Instructor feedback of what works and what doesn’t is invaluable, she said. Many faculty members have more than one advanced degree, and a sizable number are published authors.
Doyle depends on the dedication of teachers and their desire for students to succeed. Relatively small class size (usually 17-20 students) enables instructors to know their students by name and be aware of what resources individual students need.

Statistics show that ACC has students from many backgrounds and with a substantial range of ages, often bringing different needs.

To address diverse student needs, ACC has an infrastructure of people and programs. These include the Writing Center and Student Success Center, as well as programs for specific groups, such as veterans.

The pressing issue to Doyle is students’ reluctance – sometimes failure – to take advantage of these programs. She feels that every student should – at a minimum – attend orientation to ease the transition to college life. That doesn’t always happen.

She realizes some students at the college level have personal obligations that preclude stopping by the Student Success Center, the Writing Center or an advisor’s office. Even with online assistance and flexible schedules at the centers, only a small percentage of students seek help. Doyle’s continuing goal is to make students aware of the available support – and to get them to take advantage of it.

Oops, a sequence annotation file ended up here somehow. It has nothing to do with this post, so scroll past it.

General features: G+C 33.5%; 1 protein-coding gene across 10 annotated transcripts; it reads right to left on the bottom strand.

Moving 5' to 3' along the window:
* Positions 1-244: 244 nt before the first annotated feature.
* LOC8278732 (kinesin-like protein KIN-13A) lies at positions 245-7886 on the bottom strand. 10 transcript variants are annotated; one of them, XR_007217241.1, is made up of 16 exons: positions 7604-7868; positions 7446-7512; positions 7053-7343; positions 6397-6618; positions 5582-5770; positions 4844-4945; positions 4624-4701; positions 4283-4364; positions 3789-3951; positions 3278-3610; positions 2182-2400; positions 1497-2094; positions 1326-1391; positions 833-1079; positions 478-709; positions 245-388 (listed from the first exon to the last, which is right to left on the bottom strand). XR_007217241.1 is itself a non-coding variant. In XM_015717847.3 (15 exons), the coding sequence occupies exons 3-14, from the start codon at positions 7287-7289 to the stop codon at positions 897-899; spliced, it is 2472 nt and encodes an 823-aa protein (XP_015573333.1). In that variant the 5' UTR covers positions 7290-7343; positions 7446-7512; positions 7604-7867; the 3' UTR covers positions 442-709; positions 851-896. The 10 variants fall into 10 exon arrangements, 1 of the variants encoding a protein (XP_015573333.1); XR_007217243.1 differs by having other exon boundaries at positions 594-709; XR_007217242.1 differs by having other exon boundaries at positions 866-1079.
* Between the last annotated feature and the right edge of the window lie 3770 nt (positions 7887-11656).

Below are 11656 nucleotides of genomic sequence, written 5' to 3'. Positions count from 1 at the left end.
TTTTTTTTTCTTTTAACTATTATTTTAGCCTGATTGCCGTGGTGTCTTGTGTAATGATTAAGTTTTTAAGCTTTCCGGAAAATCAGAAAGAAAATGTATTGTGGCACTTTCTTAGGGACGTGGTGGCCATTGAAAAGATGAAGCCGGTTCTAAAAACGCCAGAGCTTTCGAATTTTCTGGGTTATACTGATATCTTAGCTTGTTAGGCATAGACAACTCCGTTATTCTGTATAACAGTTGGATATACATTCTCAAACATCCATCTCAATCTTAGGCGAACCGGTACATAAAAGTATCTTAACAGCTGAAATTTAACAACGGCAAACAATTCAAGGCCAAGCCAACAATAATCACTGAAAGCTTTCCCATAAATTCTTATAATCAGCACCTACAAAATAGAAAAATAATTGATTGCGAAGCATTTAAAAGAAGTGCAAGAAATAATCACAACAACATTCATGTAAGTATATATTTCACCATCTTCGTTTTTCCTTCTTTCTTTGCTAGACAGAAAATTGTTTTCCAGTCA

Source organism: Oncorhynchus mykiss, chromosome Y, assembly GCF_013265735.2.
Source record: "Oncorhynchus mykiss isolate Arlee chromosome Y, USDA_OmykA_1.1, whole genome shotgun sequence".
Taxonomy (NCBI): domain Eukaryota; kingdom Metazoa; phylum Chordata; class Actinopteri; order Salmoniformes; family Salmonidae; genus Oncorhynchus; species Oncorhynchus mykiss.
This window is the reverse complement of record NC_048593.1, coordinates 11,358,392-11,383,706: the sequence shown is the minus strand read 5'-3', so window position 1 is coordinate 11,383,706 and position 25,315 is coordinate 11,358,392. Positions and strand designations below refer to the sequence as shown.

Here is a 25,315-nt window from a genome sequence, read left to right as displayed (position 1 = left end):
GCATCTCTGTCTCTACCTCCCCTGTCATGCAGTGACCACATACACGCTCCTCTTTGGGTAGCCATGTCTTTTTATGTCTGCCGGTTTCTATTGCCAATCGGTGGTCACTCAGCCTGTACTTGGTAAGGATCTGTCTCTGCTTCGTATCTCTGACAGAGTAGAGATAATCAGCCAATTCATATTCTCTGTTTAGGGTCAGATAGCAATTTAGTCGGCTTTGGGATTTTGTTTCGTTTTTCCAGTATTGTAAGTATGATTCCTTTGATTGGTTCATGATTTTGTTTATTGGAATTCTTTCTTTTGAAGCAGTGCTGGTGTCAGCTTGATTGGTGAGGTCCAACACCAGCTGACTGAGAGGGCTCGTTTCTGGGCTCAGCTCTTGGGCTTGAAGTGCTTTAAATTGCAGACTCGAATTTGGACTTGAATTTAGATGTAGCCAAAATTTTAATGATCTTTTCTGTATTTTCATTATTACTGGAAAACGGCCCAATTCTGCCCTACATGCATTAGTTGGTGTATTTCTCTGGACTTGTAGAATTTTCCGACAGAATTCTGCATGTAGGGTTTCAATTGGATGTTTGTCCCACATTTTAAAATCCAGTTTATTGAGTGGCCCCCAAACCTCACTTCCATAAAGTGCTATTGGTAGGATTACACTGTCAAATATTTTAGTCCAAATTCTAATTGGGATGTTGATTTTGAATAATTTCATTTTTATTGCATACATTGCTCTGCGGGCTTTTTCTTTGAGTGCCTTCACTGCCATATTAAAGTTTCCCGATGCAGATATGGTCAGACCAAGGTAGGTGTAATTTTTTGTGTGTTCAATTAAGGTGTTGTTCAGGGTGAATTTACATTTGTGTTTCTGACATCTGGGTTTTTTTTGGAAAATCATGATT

“We are always looking for ways to get the information out there,” she said.

Doyle understands students’ time constraints, juggling school and family obligations, leaving little time to access this support. She encountered similar challenges when her children (now grown) were young. She recalls evenings when she and a child did homework together.

Despite time constraints and other difficulties, though, Doyle advises students to focus on the future. “It is important to pursue your goals, because you serve as a role model for the importance of education,” she said. “Children take their cues from parents.

“Parents need to pick and choose priorities carefully,” she said. “They are trying to be perfect at everything, and they cannot do it all perfectly.”

She earned her doctorate in public administration (with a higher education emphasis) at the University of Colorado-Denver in 1994. Earlier, she earned her master’s degree in counseling education from Illinois State University. Her work career has taken her through Community of College of Denver, Western Nebraska Community College and Colorado School of Mines.

Doyle is an outdoor enthusiast, and her favorite place to hike is Rocky Mountain National Park. Travel is a passion, and her greatest adventure was a trip to China where she tasted a Chinese delicacy – chicken feet. She described this treat as crunchy – and no, it did not taste like chicken.

The president has an open door policy and encourages all to contact her with issues about the college of their experience at ACC. She is always more than happy to meet with students – even if to discuss the texture and taste of chicken feet.